Single Review: Kyary Pamyu Pamyu - Fashion Monster

Single Review: Kyary Pamyu Pamyu - Fashion Monster | Random J Pop

Kyary Pamyu Pamyu is 4 studio albums deep (at time of writing), which is 4 albums deeper into a career than I think many of us thought that she’d ever get after “PONPONPON”. But her own musical artistry aside, there is no escaping the fact that Kyary has put out music which is far better than it ever deserved to be. But for a while, her music always seemed to be propositioned as a secondary component to her visual endeavours and whatever product of the week she was promoting. Hearing these songs in 20 - 30 second bites did nothing for me, and this caused me to miss out on what is still to this day one of her best singles. “Fashion Monster”.

“Fashion Monster” is a song which is easy to dismiss on a first listen, or if you only hear the chorus of it; which is why I think the TV commercials the song was used for didn’t do this song justice. The chorus on “Fashion Monster” in isolation sounds like an annoyance. This was certainly my experience when I first heard it. It was only when I listened to the album on which “Fashion Monster” features, and heard the song in full that I realised how fucking good the song was, and that the chorus is probably the least interesting part of the whole thing.

Whilst “Fashion Monster” was initially made to be part of a musical tie-in with Uniqlo's sister brand G.U. - as is the case with Nakata, the song has a dual meaning. “Fashion Monster” makes obvious sense as a song used in a clothing commercial which was released during the month of Halloween. But “Fashion Monster” also contextualises Kyary’s visual aesthetic, which she has previously described as fusing really cute things with elements which are grotesque. This is what makes “Fashion Monster” kinda genius, because it’s fulfilling two purposes and pushing two brands simultaneously without one cancelling out the other. The result is not only a song with more layers than you’d expect where the chorus has somebody screeching ♪ FASHUN MAAAAAAANSTAAAAAAAAH ♪, but one which also acts as a great introductory song to Kyary Pamyu Pamyu. Whilst “PONPONPON” is probably regarded by many as a quintessential introductory Kyary song, I’d say “Fashion Monster” is a better choice as a standalone song. “PONPONPON” works best when it’s presented with the video. But the song on its own? It doesn’t hit the same. “Fashion Monster” on the other hand?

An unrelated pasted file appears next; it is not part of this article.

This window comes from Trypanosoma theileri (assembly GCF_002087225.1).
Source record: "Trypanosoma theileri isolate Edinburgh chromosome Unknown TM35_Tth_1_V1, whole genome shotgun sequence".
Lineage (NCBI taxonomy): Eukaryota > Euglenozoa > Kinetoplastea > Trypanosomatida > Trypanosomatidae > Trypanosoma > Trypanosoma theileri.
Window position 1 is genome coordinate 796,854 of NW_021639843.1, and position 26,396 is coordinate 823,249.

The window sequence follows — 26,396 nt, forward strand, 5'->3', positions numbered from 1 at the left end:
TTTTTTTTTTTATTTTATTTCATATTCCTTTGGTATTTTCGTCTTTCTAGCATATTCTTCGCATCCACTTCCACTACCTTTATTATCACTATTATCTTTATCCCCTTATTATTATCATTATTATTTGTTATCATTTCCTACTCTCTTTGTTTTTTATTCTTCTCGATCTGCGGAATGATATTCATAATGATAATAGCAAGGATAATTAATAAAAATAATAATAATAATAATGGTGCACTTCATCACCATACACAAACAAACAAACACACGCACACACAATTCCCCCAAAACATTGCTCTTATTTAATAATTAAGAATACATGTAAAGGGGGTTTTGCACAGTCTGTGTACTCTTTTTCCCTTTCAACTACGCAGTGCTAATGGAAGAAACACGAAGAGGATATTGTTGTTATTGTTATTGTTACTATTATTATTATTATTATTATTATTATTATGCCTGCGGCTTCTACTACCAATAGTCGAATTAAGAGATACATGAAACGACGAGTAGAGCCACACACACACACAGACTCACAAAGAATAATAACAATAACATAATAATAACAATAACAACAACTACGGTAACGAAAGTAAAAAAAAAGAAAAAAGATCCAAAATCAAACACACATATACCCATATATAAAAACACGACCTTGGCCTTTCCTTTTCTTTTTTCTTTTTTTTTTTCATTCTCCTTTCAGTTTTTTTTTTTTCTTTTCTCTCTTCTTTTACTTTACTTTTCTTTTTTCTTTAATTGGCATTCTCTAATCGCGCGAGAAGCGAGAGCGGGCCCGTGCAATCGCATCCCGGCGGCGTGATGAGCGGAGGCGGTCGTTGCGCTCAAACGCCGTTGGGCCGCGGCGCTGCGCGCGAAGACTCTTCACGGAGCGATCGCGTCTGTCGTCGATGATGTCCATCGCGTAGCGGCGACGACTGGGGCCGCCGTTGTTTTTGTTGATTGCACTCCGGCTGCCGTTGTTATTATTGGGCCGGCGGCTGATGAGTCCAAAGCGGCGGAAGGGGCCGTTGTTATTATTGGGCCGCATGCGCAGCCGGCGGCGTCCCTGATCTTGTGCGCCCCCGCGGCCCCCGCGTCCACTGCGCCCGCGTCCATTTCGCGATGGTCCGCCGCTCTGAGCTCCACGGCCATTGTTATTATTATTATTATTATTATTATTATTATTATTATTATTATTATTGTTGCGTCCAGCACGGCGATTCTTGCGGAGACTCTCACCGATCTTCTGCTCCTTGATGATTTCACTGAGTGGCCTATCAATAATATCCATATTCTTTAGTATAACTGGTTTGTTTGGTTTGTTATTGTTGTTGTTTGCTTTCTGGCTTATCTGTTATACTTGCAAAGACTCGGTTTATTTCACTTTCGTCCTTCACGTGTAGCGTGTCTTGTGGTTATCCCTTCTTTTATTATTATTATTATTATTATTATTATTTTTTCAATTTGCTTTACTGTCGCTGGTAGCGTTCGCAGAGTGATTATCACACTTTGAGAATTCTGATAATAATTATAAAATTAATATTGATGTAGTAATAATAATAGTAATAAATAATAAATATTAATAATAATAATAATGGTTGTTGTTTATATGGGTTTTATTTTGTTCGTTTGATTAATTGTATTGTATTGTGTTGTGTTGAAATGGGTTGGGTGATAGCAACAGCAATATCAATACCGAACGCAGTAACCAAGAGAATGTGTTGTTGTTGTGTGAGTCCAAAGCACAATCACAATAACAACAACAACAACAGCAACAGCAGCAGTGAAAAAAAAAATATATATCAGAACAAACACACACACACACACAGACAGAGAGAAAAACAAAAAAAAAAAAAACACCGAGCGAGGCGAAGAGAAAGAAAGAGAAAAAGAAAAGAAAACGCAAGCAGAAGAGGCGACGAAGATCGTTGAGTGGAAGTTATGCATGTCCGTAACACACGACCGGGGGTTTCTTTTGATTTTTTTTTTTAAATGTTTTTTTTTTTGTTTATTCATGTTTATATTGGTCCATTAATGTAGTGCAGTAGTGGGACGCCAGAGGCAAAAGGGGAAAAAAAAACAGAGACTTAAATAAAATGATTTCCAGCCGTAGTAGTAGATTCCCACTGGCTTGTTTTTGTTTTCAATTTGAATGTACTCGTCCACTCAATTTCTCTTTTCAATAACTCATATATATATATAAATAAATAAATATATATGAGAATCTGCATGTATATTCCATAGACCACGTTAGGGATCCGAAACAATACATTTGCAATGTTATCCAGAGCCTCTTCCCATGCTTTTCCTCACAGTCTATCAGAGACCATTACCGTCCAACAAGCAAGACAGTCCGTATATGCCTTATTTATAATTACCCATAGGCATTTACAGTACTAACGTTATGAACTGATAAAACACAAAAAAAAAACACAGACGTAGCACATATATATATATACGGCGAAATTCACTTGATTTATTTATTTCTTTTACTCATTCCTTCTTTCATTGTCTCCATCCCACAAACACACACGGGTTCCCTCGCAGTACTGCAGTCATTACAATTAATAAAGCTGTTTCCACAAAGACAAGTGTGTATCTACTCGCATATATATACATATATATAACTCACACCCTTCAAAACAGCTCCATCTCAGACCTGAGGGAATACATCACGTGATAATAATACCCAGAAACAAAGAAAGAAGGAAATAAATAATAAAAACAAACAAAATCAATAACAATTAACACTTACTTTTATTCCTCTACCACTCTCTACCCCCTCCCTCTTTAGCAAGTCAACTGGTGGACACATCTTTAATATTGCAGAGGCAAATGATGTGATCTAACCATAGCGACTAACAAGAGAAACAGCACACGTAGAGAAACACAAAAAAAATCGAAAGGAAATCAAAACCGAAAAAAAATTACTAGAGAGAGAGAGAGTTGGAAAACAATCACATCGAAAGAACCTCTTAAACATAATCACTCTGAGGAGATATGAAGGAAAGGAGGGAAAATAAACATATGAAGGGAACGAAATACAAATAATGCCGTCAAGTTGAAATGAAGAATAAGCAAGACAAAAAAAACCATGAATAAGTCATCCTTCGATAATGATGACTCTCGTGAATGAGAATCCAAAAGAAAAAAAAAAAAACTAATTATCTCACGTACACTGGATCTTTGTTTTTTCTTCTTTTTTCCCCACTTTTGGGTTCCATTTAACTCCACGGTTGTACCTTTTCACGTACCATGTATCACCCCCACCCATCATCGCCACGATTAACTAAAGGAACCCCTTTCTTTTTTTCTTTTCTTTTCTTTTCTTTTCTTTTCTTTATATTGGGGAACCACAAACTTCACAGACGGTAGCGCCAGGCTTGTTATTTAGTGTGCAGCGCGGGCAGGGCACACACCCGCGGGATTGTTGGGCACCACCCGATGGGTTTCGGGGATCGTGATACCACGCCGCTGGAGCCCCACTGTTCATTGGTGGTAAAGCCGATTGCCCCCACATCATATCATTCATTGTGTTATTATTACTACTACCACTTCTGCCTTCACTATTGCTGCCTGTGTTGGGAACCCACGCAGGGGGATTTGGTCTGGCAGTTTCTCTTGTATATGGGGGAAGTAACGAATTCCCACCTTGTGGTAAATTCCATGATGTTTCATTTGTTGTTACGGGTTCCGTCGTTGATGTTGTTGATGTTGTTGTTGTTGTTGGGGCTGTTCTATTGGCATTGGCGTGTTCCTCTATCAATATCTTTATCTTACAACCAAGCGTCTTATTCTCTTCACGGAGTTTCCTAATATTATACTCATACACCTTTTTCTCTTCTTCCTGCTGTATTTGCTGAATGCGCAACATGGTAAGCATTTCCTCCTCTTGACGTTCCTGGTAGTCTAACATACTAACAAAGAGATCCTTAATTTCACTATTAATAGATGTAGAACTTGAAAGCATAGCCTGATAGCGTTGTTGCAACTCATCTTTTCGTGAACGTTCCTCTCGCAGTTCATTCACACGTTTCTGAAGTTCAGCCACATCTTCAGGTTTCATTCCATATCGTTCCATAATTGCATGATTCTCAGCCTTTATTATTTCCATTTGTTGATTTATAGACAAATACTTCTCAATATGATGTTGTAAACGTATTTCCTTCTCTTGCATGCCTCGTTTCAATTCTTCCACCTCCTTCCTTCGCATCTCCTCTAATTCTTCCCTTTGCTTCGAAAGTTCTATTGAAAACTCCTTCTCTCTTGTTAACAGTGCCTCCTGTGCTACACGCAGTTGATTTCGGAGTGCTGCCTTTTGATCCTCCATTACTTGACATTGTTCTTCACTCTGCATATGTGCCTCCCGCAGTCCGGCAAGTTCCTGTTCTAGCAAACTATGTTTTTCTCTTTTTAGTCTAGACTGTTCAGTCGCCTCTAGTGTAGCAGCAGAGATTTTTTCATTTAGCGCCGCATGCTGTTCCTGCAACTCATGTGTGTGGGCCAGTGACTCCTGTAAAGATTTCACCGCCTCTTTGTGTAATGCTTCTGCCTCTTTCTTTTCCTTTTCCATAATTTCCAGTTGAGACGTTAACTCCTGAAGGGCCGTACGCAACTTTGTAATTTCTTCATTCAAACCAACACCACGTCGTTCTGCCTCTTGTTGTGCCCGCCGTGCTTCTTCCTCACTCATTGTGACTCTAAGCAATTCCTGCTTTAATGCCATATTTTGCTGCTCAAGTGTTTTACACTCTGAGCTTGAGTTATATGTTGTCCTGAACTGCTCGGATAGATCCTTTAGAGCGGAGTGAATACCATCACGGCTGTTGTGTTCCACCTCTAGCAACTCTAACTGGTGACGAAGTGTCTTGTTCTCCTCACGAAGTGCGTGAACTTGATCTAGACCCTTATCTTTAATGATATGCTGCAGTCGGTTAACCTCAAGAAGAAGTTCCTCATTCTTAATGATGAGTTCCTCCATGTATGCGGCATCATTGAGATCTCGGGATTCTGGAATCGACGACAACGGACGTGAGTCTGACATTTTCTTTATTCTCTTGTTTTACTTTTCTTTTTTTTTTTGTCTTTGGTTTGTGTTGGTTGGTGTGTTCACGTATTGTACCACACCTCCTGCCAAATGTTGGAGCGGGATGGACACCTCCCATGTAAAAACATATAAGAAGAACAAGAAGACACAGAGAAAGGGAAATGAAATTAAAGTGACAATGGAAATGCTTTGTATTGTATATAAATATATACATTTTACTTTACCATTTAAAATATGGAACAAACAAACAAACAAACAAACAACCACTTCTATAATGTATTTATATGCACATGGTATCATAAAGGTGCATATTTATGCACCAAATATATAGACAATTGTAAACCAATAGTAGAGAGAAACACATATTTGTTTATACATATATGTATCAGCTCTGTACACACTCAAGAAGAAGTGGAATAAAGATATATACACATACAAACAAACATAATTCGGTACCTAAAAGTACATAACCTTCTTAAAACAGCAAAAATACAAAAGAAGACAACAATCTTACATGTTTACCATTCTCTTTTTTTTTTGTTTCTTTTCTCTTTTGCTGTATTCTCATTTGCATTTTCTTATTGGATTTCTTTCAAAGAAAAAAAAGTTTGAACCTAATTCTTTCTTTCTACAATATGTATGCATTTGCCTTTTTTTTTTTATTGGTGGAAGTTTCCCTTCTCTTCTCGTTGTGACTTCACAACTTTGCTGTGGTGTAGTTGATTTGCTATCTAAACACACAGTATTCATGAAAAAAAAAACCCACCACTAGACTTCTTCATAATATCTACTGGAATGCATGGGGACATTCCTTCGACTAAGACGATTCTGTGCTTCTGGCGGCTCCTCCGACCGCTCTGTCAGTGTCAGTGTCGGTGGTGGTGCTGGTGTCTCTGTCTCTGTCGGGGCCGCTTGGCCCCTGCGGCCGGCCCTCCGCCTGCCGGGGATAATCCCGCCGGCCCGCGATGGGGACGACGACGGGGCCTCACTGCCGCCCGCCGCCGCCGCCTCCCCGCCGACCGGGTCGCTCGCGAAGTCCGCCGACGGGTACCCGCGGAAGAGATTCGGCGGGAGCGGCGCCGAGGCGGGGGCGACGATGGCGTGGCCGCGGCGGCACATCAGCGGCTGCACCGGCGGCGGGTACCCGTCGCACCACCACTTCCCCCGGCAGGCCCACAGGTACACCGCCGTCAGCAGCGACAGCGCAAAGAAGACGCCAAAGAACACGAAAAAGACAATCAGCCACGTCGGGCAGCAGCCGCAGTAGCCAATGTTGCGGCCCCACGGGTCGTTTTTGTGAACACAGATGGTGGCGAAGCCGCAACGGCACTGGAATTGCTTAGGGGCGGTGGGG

Bat wigs. Flying.

Single Review: Kyary Pamyu Pamyu - Fashion Monster | Random J Pop

At this stage in her career Kyary was as popular as ever, due to the sheer chaos of her music and visuals, the way she intersected parody and pastiche, and how self aware she was. But who Kyary was and what she was trying to even achieve was still a mystery. Whether it intended to or not, “Fashion Monster” kinda answered at least some of those questions. And looking at where Kyary is at in her career and what she wants to strive for in the wake of a song like “Gentenkaihi”, “Fashion Monster” feels all the more candid and poignant now then it did back in 2012.

The only thing more potentially exciting than an artist being on the scene who was willing to look an absolute mess in the name of entertainment, was that they were being produced by Nakata Yasutaka, who had become popular via his work with Japanese trio Perfume. During this period of his career, Nakata was still giving us greatness and consistency. And whilst his work for Kyary was in a different wheelhouse to that of Perfume, it did tap into some of his earlier sounds with Capsule, whilst pulling it in different directions. No matter what Nakata was or wasn’t trying to do, his approach to production was the same. Meticulous.